The state of Minnesota has been grappling with the issue of how to display historical but perhaps inadvertently racist paintings following the redevelopment of the state’s capitol building. Now, the Minnesotan art subcommittee, tasked with resolving the thorny issue, has decided to leave it up to the public. Democracy is not dead!
Four pieces of art that depict Native Americans are set to reappear when the capitol building re-opens in 2017 following a $309 million renovation. But Father Hennepin at the Falls of St. Anthony, Attack on New Ulm, Eighth Minnesota at the Battle of Ta-Ha-Kouty and Treaty of Traverse des Sioux have come under fire for inaccurately depicting Native American culture and life, as the Observer has previously reported.
Democratic lawmakers in the state have criticized the broadly stereotypical depictions of Native Americans—such as topless women, men pointing guns at whites and feathered headdresses.
“Some are romanticized visions of Native Americans that portray them in ways that we don’t believe the historical record supports them, in terms of dress and those sorts of things,” Dianne Loeffler, a state legislator, told Minnesota Public Radio last month.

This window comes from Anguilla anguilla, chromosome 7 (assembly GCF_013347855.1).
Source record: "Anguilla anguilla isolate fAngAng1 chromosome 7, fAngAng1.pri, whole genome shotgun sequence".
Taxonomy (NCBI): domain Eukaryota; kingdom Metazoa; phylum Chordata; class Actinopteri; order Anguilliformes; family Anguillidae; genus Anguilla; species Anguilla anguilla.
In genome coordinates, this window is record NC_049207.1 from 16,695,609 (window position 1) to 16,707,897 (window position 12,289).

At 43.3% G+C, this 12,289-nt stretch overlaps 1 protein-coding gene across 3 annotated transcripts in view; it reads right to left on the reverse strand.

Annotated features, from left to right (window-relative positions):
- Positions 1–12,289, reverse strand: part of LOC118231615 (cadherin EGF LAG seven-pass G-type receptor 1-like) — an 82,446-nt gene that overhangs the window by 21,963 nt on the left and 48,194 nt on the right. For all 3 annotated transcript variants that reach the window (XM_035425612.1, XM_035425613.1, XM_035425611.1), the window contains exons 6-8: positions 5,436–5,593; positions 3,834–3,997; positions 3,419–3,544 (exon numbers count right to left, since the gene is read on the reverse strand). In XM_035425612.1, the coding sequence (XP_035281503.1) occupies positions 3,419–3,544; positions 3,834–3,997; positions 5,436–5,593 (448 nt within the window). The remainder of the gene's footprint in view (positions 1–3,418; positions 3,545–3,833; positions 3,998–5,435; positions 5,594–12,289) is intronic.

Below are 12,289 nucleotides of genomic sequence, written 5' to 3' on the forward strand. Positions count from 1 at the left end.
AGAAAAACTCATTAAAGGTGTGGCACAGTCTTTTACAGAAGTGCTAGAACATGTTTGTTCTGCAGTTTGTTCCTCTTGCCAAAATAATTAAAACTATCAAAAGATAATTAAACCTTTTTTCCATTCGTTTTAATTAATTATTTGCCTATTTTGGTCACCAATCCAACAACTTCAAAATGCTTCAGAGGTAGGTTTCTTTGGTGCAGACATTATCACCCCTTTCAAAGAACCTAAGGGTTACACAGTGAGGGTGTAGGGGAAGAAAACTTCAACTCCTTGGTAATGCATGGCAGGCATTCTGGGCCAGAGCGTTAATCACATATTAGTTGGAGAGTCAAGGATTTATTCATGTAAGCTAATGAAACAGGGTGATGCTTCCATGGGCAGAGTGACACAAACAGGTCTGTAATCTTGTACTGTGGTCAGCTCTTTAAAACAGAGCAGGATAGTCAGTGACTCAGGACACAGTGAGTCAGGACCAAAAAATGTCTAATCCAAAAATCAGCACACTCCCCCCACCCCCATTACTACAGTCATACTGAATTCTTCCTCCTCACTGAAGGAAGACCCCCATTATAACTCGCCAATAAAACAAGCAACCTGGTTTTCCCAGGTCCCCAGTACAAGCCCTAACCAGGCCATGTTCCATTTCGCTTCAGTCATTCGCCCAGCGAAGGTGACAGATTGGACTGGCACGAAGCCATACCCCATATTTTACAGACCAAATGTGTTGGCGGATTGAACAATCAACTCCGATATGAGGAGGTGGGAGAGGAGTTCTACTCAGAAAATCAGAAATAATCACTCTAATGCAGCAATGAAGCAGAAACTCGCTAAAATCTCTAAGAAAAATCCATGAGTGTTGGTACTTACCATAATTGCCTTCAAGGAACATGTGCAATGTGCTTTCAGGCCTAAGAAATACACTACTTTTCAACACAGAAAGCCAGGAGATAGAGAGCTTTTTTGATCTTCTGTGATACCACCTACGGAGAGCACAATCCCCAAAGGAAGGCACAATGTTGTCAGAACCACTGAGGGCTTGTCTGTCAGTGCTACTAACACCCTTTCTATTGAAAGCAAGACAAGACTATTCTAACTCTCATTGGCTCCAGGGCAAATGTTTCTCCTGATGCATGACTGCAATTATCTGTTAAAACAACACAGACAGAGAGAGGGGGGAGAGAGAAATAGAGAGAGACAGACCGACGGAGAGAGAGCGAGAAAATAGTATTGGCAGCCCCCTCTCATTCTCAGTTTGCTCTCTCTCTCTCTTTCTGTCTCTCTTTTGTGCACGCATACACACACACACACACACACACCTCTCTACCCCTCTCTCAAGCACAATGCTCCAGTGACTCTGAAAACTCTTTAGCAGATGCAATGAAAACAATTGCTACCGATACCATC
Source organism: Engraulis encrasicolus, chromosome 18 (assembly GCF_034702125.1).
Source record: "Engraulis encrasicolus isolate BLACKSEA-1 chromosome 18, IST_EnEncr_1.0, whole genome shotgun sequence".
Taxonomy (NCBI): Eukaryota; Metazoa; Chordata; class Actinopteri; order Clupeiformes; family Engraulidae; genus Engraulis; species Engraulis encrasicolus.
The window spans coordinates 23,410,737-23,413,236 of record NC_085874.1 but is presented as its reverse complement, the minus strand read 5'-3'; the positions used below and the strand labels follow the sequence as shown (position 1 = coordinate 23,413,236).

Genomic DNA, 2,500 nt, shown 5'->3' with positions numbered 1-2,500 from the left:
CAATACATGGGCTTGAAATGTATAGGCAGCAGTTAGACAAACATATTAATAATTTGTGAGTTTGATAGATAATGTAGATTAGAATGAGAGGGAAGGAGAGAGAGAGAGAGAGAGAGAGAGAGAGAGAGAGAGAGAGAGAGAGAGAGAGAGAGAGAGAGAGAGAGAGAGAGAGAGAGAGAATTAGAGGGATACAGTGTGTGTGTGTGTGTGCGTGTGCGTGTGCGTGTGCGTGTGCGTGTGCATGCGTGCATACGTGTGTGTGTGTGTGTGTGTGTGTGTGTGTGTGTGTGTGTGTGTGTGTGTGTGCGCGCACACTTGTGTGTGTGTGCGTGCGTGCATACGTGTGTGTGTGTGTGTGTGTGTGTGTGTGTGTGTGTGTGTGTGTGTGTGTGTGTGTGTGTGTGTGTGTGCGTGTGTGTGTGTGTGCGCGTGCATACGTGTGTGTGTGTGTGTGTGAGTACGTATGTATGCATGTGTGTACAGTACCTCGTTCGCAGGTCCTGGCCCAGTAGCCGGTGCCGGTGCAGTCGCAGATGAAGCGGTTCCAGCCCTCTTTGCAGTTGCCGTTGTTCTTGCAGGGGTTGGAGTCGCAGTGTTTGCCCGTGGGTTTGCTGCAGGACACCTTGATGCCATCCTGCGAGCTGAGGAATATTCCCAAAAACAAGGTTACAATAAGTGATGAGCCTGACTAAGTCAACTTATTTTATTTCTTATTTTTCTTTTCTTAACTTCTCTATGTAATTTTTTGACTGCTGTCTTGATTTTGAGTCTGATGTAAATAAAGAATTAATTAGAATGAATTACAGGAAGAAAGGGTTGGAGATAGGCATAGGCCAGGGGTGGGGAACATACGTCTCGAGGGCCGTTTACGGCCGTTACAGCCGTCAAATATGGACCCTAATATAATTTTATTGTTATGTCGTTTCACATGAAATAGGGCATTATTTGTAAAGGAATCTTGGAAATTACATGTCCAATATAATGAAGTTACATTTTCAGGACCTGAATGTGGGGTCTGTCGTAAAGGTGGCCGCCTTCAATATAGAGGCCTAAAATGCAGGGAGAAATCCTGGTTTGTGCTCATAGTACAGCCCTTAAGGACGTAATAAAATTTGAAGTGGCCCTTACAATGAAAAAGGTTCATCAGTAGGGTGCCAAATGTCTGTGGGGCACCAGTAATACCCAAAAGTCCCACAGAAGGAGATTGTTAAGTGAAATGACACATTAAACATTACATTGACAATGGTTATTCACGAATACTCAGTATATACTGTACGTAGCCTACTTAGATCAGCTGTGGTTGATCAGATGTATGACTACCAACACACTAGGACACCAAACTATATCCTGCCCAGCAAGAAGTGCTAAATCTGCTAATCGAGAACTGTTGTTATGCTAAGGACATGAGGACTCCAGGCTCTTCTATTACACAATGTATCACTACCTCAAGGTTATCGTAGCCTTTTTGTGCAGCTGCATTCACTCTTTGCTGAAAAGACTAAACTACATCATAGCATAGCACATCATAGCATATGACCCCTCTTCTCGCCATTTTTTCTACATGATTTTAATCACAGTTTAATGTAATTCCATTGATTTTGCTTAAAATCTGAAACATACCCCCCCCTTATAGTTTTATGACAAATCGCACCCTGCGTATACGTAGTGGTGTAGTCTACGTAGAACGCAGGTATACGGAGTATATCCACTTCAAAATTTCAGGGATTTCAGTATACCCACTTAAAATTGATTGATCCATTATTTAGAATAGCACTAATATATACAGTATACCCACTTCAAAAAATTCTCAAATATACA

Of course, removing the pieces from the capitol means historical artworks from the early 20th century are no longer widely available and essentially fall out of the public record. Is it better to revise or to preserve history? As has become evident from the protracted Washington Redskins debate, the question can provoke many emotions for both sides.
Retired Minnesota Supreme Court Justice Paul Anderson, co-chair of the subcommittee, led the call for the public to be consulted on the matter, according to a new report from MPR.
“This state Capitol is really special to a lot of people in the state of Minnesota,” Mr. Anderson told MPR. “…We want them invested in this whole restoration process. We’re interested in their ideas and what they think about how we should go forward.”
Here are the scheduled public meetings. The state’s art subcommittee will determine the paintings’ fate in January.